While Ed’s work may not have the lasting impact of Shakespeare’s “King Lear” or “Macbeth,” which the Bard reportedly wrote while quarantined during a plague, to me, my cousin’s accomplishment is one that impresses me as time well spent. Continue reading “Home Improvements Amid COVID Put Houses in Order”
She could very well be me. She could very well be you.
Who is she? Well, she asked that to protect her privacy, I not use her name. So I will, fittingly perhaps, call her “Us.”
“Last year, I was pregnant when my husband lost his job, and we got to a point that we could no longer pay our bills,” Us told me during a recent phone conversation. “We tried everything we could to make it, but ultimately we lost everything and ended up in our van with a newborn baby.”
Articulate and in possession of a warm and professional demeanor, Us said she never imagined such a thing could happen to her family.
“As a mom, it killed me to live in a shelter and then go from one motel to another,” Us said, her voice cracking slightly. “Every morning, when we awoke, we had no idea what was going to happen to us that day; how we would eat, or care for our child.” Continue reading “Family Promise Keeps Pledge to Help Homeless”
My friend Drew and I go back a ways — a long ways. We were in the same “graduation class” at the Tiny Tots Playhouse nursery school before going on to continue our primary education together.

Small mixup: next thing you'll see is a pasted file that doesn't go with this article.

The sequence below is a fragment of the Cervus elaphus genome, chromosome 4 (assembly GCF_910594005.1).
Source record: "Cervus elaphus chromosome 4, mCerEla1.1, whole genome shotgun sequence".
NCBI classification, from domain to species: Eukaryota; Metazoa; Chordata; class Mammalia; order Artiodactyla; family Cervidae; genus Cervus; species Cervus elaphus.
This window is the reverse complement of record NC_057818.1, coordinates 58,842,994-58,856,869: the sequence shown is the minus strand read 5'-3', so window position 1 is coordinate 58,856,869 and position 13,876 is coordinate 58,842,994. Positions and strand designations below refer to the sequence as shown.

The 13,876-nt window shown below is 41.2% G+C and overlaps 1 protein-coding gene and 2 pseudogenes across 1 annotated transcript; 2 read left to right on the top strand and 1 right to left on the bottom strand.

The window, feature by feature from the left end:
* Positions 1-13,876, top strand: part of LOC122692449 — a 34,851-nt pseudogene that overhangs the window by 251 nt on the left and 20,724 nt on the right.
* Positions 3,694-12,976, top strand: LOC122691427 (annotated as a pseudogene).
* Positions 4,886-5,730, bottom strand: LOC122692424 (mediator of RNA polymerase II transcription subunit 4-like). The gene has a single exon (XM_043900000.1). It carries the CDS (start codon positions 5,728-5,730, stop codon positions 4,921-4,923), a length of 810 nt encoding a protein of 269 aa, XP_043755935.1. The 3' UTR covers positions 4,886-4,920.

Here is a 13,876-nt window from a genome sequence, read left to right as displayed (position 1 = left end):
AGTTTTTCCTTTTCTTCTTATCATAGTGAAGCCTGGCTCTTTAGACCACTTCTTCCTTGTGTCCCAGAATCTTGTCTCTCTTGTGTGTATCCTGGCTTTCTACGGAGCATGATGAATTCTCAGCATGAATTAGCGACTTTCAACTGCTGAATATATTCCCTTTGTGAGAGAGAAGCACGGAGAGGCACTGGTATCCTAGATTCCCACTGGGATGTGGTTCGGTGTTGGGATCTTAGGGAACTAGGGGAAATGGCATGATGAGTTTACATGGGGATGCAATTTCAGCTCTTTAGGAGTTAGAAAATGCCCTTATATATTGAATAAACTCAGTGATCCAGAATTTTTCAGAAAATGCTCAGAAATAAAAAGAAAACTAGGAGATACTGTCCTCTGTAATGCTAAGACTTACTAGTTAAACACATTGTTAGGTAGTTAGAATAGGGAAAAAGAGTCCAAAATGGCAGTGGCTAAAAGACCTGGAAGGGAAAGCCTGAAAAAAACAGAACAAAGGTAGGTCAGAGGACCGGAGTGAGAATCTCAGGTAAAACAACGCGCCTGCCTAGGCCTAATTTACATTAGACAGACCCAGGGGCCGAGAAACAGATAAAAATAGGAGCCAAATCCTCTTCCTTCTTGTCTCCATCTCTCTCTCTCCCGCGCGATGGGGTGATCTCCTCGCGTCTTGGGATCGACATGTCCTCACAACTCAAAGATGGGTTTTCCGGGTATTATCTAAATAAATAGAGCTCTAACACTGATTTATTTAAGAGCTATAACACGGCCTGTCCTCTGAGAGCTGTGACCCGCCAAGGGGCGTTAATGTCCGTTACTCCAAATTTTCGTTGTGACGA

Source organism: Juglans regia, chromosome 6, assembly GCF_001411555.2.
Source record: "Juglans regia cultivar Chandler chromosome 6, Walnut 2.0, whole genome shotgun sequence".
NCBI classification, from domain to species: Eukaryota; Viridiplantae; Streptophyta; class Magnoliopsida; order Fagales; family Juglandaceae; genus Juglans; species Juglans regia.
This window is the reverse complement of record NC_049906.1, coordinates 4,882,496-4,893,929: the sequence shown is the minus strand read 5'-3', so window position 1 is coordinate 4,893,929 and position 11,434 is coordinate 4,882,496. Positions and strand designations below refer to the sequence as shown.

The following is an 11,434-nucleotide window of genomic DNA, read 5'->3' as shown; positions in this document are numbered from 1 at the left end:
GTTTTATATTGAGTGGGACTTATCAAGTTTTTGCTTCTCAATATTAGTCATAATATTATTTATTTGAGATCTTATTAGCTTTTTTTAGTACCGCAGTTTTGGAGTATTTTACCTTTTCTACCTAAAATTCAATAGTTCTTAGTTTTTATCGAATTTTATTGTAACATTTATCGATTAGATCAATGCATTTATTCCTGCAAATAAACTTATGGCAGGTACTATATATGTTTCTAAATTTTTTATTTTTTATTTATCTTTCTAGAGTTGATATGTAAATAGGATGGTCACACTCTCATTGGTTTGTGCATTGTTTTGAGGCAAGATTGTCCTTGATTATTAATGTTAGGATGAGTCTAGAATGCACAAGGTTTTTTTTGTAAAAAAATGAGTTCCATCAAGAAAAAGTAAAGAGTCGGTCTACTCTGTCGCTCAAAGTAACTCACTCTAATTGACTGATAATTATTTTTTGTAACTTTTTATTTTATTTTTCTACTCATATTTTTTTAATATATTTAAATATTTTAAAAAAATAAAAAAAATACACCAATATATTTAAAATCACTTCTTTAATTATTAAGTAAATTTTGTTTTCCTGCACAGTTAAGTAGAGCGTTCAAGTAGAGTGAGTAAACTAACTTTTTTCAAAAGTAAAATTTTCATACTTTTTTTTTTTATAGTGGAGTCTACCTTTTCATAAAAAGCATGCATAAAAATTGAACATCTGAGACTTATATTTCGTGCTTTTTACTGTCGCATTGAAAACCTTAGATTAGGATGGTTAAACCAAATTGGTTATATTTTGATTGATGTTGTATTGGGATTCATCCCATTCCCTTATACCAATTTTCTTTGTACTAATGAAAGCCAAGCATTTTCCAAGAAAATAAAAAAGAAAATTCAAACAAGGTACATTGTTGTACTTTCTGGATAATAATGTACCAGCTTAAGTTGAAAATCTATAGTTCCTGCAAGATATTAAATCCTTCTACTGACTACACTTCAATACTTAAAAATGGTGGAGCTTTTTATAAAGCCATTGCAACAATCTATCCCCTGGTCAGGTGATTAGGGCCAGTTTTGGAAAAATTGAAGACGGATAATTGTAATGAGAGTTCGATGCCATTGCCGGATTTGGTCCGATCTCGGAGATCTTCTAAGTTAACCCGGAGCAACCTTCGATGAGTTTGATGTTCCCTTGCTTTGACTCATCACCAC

Drew’s father was a funeral director, or undertaker as they were called back in the day. Drew’s family lived in his father’s place of business and, because I had sleepovers there since I was a kid, I grew up without the trepidation that some people have about the places where the dearly departed are cared for.
Having begun my own “career” in the funeral business as a kid, vacuuming up dried flower petals and dusting caskets, I have, at times, throughout the early days of my work as a writer, supplemented my income by working in every aspect of the funeral business.
Back in the 1980s and early 1990s, I assisted hundreds of people in making funeral arrangements and, like many who do this for a living, tried to avoid establishing personal relationships with the family members I served to keep from becoming emotionally involved in their loss. I say “tried” because I failed at that on numerous occasions, including once with a man named Sy.
Sy and his wife, who were in their 80s, had no children or living relatives, and all their friends had passed on. So when Sy’s wife died, he came in alone to make the arrangements. His wish was to have no service, simply because, as he told me, “There would be no one to invite.” Continue reading “A Remedy for Loneliness, Even as Pandemic Isolates Us”
Look out, QVC and HSN, the women of La Providencia Guild of Children’s Hospital Los Angeles are giving you a run for your customers by taking to the internet and offering shoppers some of the best deals to be found on both new and gently used jewelry and designer clothing, shoes, sunglasses and handbags.
The Burbank-based guild’s new online program, “Diva Designs,” which will be hosted by guild members including Jackie Latronica, Teresa Garcia and Max Andrews, debuted last month and now runs live every Friday evening at 7 p.m. on Facebook Live. Continue reading “For Guild’s Thrift Store, the Show Goes Online”